BACKGROUND: The experienced smoker maintains adequate nicotine levels by 'puff-by-puff self-control' which also avoids symptomatic nauseating effects of nicotine overdose. It is postulated that there is a varying 'dynamic threshold for nausea' into which motion sickness susceptibility provides an objective toxin-free probe. Hypotheses were that: (i) nicotine promotes motion sickness whereas deprivation protects; and (ii) pleasurable effects of nicotine protect against motion sickness whereas adverse effects of withdrawal have the opposite effect.
METHODS: Twenty-six healthy habitual cigarette smokers (mean±SD) 15.3±7.6cigs/day, were exposed to a provocative cross-coupled (coriolis) motion on a turntable, with sequences of 8 head movements every 30s. This continued to the point of moderate nausea. Subjects were tested after either ad-lib normal smoking (SMOKE) or after overnight deprivation (DEPRIV), according to a repeated measures design counter-balanced for order with 1-week interval between tests.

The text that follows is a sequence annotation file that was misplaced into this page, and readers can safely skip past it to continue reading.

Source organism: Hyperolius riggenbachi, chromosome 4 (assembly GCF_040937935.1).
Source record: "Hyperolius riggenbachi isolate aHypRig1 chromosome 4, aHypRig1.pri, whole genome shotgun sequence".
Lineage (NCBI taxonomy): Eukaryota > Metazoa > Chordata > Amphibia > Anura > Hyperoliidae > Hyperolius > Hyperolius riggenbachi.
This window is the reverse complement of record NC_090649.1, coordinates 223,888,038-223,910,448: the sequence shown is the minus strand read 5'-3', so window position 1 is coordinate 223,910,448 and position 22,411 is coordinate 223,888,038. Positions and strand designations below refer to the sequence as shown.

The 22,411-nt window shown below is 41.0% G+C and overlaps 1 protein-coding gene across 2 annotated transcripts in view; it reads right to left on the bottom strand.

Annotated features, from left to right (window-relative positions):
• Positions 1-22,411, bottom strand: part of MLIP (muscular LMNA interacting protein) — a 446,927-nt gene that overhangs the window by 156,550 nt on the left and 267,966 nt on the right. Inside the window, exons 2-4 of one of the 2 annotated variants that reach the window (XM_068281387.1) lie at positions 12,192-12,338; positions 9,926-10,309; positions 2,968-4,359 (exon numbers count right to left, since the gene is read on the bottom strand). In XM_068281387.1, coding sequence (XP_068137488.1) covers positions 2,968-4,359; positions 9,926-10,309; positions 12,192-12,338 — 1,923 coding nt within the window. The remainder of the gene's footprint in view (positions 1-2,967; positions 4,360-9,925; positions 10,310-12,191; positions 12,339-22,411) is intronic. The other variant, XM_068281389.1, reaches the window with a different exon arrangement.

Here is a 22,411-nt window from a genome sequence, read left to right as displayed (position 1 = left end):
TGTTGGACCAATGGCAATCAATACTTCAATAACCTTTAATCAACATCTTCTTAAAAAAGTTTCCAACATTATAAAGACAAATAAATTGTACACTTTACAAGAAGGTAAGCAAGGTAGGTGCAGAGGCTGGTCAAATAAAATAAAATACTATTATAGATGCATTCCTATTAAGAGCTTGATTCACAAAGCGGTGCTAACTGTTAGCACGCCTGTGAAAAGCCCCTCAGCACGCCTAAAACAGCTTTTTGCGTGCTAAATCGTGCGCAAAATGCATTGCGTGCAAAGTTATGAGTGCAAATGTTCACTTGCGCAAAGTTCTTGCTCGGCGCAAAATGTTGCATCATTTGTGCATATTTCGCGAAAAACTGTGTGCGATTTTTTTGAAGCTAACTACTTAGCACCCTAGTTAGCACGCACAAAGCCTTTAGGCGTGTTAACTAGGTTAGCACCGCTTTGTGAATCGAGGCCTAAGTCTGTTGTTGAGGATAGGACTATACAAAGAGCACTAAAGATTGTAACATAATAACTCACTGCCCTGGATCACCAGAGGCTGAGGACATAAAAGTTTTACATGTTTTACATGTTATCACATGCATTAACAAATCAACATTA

RESULTS: Deprivation from recent smoking was confirmed by objective measures: exhaled carbon monoxide CO was lower (P<0.001) for DEPRIV (8.5±5.6ppm) versus SMOKE (16.0±6.3ppm); resting heart rate was lower (P<0.001) for DEPRIV (67.9±8.4bpm) versus SMOKE (74.3±9.5bpm). Mean±SD sequences of head movements tolerated to achieve moderate nausea were more (P=0.014) for DEPRIV (21.3±9.9) versus SMOKE (18.3±8.5).
DISCUSSION: Tolerance to motion sickness was aided by short-term smoking deprivation, supporting Hypothesis (i) but not Hypothesis (ii). The effect was was approximately equivalent to half of the effect of an anti-motion sickness drug. Temporary nicotine withdrawal peri-operatively may explain why smokers have reduced risk for postoperative nausea and vomiting (PONV).